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-- Statistics revealed by TubeMogul show the dominance of music videos among YouTube’s most-watched videos. Tracking all-time views for videos to land in YouTube’s Top 25, TubeMogul has found the five (now four) major music groups account for 76.5% of all views and are the top five creators at YouTube. Again, this is only for videos that have landed in YouTube’s Top 25. Even so, it shows the high demand for music videos and hints at the potential of Vevo, Universal Music Group’s joint venture with YouTube. (TubeMogul)

-- The Nation Post looks at access models, such as Spotify’s music streaming service, in terms of the debate for a mandatory ISP levy to remunerate creators for file-sharing. The ISP levy – often called a P2P tax – has for years been seen by many as a viable solution to illegal file sharing. Consumers would not have to change their behavior – the illegal would become the legal – while a system would be put in place to track shared files and pay content owners.

Proponents of a market-based solution will be heartened to see that some people now feel there will be no need for an ISP levy. Services like Spotify, they believe, provide an adequate alternative to piracy. A new generation of services may be able to provide access to music in a way that reduces the need to seek out music on P2P networks. The long term financial stability of these startups should be a major concern, but it’s clear their products are an improvement over their predecessors. And any market-based solution is better than the political fight that would precede an ISP levy. Said Nettwerk’s Terry McBride, “They can legalize (file-sharing) all they want; I think file-sharing within two or three years is gone.” (National Post)

-- In Rhapsody, RealNetworks has a solid, niche product. After years of improvements and outlasting competitors, Rhapsody has 750,000 paying subscribers. And there may not be much growth potential. Wall Street does not expect Rhapsody’s iPhone app to boost the subscriber number. Wrote JP Morgan’s Vasily Karaysov: “Rhapsody’s subscriber base (750K as of Q2 ’09, a decline of 50K sequentially) reflects the existing demand for a subscription-based music service irrespective of the device on which it’s available. We don’t expect the new application to reverse the challenging trend.”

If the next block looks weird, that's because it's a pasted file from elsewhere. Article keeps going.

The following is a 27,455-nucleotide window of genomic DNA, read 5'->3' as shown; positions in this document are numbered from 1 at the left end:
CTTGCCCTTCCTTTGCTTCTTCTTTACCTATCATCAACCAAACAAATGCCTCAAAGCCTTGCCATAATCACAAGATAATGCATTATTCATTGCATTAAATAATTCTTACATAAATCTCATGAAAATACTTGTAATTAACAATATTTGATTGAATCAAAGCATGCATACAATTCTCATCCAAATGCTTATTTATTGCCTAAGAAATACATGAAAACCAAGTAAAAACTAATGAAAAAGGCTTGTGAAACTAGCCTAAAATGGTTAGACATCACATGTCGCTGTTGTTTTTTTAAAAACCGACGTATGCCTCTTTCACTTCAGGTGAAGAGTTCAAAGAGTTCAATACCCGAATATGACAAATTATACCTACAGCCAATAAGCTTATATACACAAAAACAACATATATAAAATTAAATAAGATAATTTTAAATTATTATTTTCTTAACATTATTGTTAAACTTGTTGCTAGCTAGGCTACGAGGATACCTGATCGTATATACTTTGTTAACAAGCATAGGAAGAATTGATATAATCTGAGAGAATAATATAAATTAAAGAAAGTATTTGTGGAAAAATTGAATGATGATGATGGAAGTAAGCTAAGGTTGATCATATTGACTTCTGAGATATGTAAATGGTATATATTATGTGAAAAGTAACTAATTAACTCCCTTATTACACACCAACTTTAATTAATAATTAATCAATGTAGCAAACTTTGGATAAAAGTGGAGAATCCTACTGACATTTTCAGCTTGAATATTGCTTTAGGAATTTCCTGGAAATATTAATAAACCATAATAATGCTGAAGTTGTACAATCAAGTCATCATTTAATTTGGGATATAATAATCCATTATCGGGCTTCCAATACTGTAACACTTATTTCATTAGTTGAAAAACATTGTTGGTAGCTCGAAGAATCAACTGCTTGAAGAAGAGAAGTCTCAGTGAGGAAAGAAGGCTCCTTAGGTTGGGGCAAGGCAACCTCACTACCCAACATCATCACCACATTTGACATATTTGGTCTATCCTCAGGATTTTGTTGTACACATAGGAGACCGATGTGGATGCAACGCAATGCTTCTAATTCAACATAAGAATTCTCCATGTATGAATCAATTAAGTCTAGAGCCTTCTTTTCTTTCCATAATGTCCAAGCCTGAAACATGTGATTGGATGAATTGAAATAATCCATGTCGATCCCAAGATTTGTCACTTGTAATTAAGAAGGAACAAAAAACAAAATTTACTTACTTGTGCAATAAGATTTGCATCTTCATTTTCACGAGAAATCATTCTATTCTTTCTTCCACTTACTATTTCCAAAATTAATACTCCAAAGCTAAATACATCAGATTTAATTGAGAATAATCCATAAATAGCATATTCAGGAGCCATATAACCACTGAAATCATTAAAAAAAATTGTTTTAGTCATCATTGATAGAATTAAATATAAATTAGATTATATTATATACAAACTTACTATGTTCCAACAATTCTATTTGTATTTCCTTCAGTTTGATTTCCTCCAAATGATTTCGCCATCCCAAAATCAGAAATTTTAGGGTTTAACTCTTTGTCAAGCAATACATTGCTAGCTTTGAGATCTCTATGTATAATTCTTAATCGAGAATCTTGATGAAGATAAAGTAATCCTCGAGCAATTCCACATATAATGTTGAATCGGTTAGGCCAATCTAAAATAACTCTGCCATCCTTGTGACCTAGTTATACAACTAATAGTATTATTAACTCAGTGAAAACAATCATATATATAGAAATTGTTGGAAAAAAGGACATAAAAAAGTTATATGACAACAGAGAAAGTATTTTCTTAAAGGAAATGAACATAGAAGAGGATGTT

Why do its newer competitors get the attention while Rhapsody trudges ahead away from the spotlight? A few thoughts are offered in the post’s comments section: lack of offline functionality, too-low data rate, too high a price tag to rent music. Here’s another thought: Rhapsody has been around long enough that people made up their minds about the service a long time ago. It has already made its first seven or eight impressions. If Rhapsody wants to go mainstream, it needs a new product. The core Rhapsody product is for that small but devoted group of music listeners who want editorial, the ability to browse sub-sub-sub-genre lists and access to millions of tracks. And even though those listeners will pay for the service, which is more than the users of many competing products, they are small in numbers and reside outside of the mainstream. So Rhapsody has two main choices: cater to its small group of subscribers or shoulder the risk that comes with creating a more mainstream product. (MediaMemo)

-- The curious case of Baimurat Allaberiyev, as told by the New York Times last week, is an opportunity to gauge the ability of the Internet to launch and sustain careers. Wrote Allen Shadow: “So what statistical sobriety supplies us artists is the tired-but-true principle: the path to success is fraught with frustration and limitation. Same in the new model as it was in the old. So, buckle up, batton down and stay the course. The meek may inherit the earth, but they won’t star in the movie version.” (Music Think Tank)

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